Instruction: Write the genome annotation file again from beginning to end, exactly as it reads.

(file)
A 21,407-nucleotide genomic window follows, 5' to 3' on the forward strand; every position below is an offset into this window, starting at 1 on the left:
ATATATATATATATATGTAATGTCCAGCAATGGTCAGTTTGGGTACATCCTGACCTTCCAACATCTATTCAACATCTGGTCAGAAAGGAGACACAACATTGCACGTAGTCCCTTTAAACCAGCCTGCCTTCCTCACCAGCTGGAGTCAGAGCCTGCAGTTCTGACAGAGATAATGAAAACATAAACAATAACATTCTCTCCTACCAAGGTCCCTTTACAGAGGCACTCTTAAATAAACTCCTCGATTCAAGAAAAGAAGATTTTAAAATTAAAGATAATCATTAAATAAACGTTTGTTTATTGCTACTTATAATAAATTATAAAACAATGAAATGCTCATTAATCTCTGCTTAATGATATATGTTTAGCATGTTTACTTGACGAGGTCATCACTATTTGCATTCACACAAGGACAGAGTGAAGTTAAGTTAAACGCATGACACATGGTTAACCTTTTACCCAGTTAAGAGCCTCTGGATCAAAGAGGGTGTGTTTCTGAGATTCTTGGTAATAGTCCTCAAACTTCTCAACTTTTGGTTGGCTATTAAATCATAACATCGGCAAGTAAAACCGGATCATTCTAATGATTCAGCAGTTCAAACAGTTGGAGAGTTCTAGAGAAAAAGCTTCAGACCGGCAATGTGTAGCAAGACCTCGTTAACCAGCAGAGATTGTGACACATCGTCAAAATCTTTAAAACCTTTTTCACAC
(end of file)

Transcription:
A 21,407-nucleotide genomic window follows, 5' to 3' on the forward strand; every position below is an offset into this window, starting at 1 on the left:
ATATATATATATATATGTAATGTCCAGCAATGGTCAGTTTGGGTACATCCTGACCTTCCAACATCTATTCAACATCTGGTCAGAAAGGAGACACAACATTGCACGTAGTCCCTTTAAACCAGCCTGCCTTCCTCACCAGCTGGAGTCAGAGCCTGCAGTTCTGACAGAGATAATGAAAACATAAACAATAACATTCTCTCCTACCAAGGTCCCTTTACAGAGGCACTCTTAAATAAACTCCTCGATTCAAGAAAAGAAGATTTTAAAATTAAAGATAATCATTAAATAAACGTTTGTTTATTGCTACTTATAATAAATTATAAAACAATGAAATGCTCATTAATCTCTGCTTAATGATATATGTTTAGCATGTTTACTTGACGAGGTCATCACTATTTGCATTCACACAAGGACAGAGTGAAGTTAAGTTAAACGCATGACACATGGTTAACCTTTTACCCAGTTAAGAGCCTCTGGATCAAAGAGGGTGTGTTTCTGAGATTCTTGGTAATAGTCCTCAAACTTCTCAACTTTTGGTTGGCTATTAAATCATAACATCGGCAAGTAAAACCGGATCATTCTAATGATTCAGCAGTTCAAACAGTTGGAGAGTTCTAGAGAAAAAGCTTCAGACCGGCAATGTGTAGCAAGACCTCGTTAACCAGCAGAGATTGTGACACATCGTCAAAATCTTTAAAACCTTTTTCACAC